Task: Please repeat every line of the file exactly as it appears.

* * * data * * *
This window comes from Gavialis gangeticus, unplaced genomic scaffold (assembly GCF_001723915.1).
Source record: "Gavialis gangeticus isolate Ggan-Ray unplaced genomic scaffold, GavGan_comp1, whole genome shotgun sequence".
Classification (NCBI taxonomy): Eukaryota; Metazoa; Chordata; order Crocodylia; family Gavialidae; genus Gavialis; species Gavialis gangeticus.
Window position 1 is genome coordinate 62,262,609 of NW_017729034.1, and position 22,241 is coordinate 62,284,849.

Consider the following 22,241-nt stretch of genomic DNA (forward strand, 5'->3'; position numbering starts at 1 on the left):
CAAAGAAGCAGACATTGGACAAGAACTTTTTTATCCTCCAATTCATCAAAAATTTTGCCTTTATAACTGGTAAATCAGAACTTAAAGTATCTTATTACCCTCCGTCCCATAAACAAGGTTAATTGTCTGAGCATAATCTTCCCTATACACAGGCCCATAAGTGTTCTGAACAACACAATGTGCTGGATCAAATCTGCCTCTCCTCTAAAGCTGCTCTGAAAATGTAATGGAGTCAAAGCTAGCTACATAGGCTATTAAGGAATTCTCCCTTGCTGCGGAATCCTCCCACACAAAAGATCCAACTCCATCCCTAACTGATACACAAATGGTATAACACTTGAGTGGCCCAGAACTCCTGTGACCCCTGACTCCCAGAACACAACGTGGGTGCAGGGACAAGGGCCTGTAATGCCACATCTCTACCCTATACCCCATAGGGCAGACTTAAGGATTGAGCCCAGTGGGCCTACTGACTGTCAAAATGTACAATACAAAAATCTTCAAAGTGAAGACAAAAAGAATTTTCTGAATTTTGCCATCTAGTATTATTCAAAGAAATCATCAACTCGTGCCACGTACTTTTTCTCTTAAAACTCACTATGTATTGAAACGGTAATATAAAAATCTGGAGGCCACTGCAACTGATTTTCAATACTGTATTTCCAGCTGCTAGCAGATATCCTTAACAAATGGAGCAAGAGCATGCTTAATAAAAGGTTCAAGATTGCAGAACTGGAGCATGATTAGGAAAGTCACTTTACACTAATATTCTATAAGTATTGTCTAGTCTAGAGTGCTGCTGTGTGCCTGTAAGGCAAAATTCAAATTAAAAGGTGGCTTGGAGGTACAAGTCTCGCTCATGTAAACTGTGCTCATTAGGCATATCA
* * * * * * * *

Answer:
This window comes from Gavialis gangeticus, unplaced genomic scaffold (assembly GCF_001723915.1).
Source record: "Gavialis gangeticus isolate Ggan-Ray unplaced genomic scaffold, GavGan_comp1, whole genome shotgun sequence".
Classification (NCBI taxonomy): Eukaryota; Metazoa; Chordata; order Crocodylia; family Gavialidae; genus Gavialis; species Gavialis gangeticus.
Window position 1 is genome coordinate 62,262,609 of NW_017729034.1, and position 22,241 is coordinate 62,284,849.

Consider the following 22,241-nt stretch of genomic DNA (forward strand, 5'->3'; position numbering starts at 1 on the left):
CAAAGAAGCAGACATTGGACAAGAACTTTTTTATCCTCCAATTCATCAAAAATTTTGCCTTTATAACTGGTAAATCAGAACTTAAAGTATCTTATTACCCTCCGTCCCATAAACAAGGTTAATTGTCTGAGCATAATCTTCCCTATACACAGGCCCATAAGTGTTCTGAACAACACAATGTGCTGGATCAAATCTGCCTCTCCTCTAAAGCTGCTCTGAAAATGTAATGGAGTCAAAGCTAGCTACATAGGCTATTAAGGAATTCTCCCTTGCTGCGGAATCCTCCCACACAAAAGATCCAACTCCATCCCTAACTGATACACAAATGGTATAACACTTGAGTGGCCCAGAACTCCTGTGACCCCTGACTCCCAGAACACAACGTGGGTGCAGGGACAAGGGCCTGTAATGCCACATCTCTACCCTATACCCCATAGGGCAGACTTAAGGATTGAGCCCAGTGGGCCTACTGACTGTCAAAATGTACAATACAAAAATCTTCAAAGTGAAGACAAAAAGAATTTTCTGAATTTTGCCATCTAGTATTATTCAAAGAAATCATCAACTCGTGCCACGTACTTTTTCTCTTAAAACTCACTATGTATTGAAACGGTAATATAAAAATCTGGAGGCCACTGCAACTGATTTTCAATACTGTATTTCCAGCTGCTAGCAGATATCCTTAACAAATGGAGCAAGAGCATGCTTAATAAAAGGTTCAAGATTGCAGAACTGGAGCATGATTAGGAAAGTCACTTTACACTAATATTCTATAAGTATTGTCTAGTCTAGAGTGCTGCTGTGTGCCTGTAAGGCAAAATTCAAATTAAAAGGTGGCTTGGAGGTACAAGTCTCGCTCATGTAAACTGTGCTCATTAGGCATATCA